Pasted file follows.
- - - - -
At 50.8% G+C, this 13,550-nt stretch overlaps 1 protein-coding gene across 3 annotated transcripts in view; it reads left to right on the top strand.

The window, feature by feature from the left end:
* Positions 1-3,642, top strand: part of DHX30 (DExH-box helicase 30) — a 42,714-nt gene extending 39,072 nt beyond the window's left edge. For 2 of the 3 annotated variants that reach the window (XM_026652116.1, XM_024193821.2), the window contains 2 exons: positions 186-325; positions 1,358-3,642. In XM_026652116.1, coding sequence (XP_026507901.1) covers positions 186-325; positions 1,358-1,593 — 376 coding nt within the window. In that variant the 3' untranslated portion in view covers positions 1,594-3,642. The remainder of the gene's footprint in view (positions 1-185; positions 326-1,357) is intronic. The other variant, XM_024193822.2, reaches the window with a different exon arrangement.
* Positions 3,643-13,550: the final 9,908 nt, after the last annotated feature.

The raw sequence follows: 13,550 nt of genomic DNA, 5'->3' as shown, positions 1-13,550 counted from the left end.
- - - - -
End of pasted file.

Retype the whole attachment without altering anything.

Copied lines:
At 50.8% G+C, this 13,550-nt stretch overlaps 1 protein-coding gene across 3 annotated transcripts in view; it reads left to right on the top strand.

The window, feature by feature from the left end:
* Positions 1-3,642, top strand: part of DHX30 (DExH-box helicase 30) — a 42,714-nt gene extending 39,072 nt beyond the window's left edge. For 2 of the 3 annotated variants that reach the window (XM_026652116.1, XM_024193821.2), the window contains 2 exons: positions 186-325; positions 1,358-3,642. In XM_026652116.1, coding sequence (XP_026507901.1) covers positions 186-325; positions 1,358-1,593 — 376 coding nt within the window. In that variant the 3' untranslated portion in view covers positions 1,594-3,642. The remainder of the gene's footprint in view (positions 1-185; positions 326-1,357) is intronic. The other variant, XM_024193822.2, reaches the window with a different exon arrangement.
* Positions 3,643-13,550: the final 9,908 nt, after the last annotated feature.

The raw sequence follows: 13,550 nt of genomic DNA, 5'->3' as shown, positions 1-13,550 counted from the left end.